Arts

Best Entertainment of 2018: Literature

"Never Anyone But You" creates a moving fiction that navigates same-sex love and self-transformation in a time when women’s voices were just starting to be heard.

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1. “Never Anyone But You” by Rupert Thomson

Based on actual historical characters, “Never Anyone But You” is narrated by Marcel Moore. Published in June 2018, Thomson sets his eye on the biographies of two pioneering female French surrealists to create a moving fiction that navigates same-sex love and self-transformation in a time when women’s voices were just starting to be heard.

Set in the early twentieth century in western France, the narrator, born as Suzanne Malherbe, is a shy 17-year-old who changes her name to Marcel in honor of Marcel Schwob — an avant-garde writer — who was a favorite uncle of Moore’s female lover. Moore becomes entranced by the young and troubled Lucie Schwob, who is death-obsessed and poignantly exposed to her own mother’s insanity. Simultaneously, Lucie transforms herself into the androgynous Claude Cahun. Embarking on a surreptitious love affair, they remain undetected because of their relationship as stepsisters. This timely cover was due to the fact Moore’s mother marries Cahun’s recently divorced father.

To escape an overly patriarchal society, they move to Paris in order to not be ruled by provincial conventions. Cahun emerges as an artistic pioneer through gender-challenging self-portraits, winning her a spot in the glamorous social circles of André Breton and Salvador Dalí. She tackled the confining gender conventions through her style, shaving off her hair, passing as a young man in public and posing for more flamboyant portraits.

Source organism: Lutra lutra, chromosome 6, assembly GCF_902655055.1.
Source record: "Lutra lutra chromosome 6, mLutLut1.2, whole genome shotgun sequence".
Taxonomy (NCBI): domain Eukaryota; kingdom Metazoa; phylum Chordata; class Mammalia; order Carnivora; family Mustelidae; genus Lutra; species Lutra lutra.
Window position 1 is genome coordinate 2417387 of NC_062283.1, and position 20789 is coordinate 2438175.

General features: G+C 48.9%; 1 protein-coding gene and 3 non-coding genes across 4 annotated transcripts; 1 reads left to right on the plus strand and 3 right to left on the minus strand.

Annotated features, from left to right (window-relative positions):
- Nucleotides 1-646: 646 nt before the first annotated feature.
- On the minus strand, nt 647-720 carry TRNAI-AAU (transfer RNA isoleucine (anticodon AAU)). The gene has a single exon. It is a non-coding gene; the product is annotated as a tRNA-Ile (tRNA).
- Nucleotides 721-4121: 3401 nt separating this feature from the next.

Often, her self-portraits featured her looking directly at the viewer, focusing solely on the head and shoulders — eliminating the rest of the body from view. This blurring of gender indicators enables Cahun to undermine the patriarchal gaze and distort the notions of sexuality and gender.

Cahun and Moore share the sentiments of the surrealist movement, the rejection of family and religion, having the same “determination to re-enchant a disenchanted world,” yet never officially join the movement. They are able to find brief bliss: “and Eden with two Eves, no Adam.”

The novel transitions to tackle the idealism with the Nazi occupation of the Channel Islands. The horrors of slave labor that is utilized to fortify Jersey shock Cahun and Moore into conducting a heroic, albeit naive, propaganda crusade. The aim was to target the hearts and minds of the occupying enemy. They worked to undermine what they staunchly believed to be “a questionable fidelity” to Hitler by the average German soldier.

“Never Anyone But You” is a breath of fresh air from the traditional literary canon, a love story that breaks norms and reminds the readers to be true to themselves. -Lauren Souza

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2. “Vox” by Christina Dalcher

With the rise of feminist speculative novels, “Vox” by Christina Dalcher is the latest addition to a terrifying dystopia where rights have been stripped away. All women and girls in America are limited to 100 spoken words a day, having been fitted with a metal bracelet that will electrically shock them if exceeded.

Books are locked up, pens and paper are forbidden and any type of gestures are punishable. The shock is relatively mild for first-time infractions yet becomes more intense later on. The women who campaigned against this situation or committed other offenses against these archaic gender-based laws were forced to become slave laborers in sparsely populated states.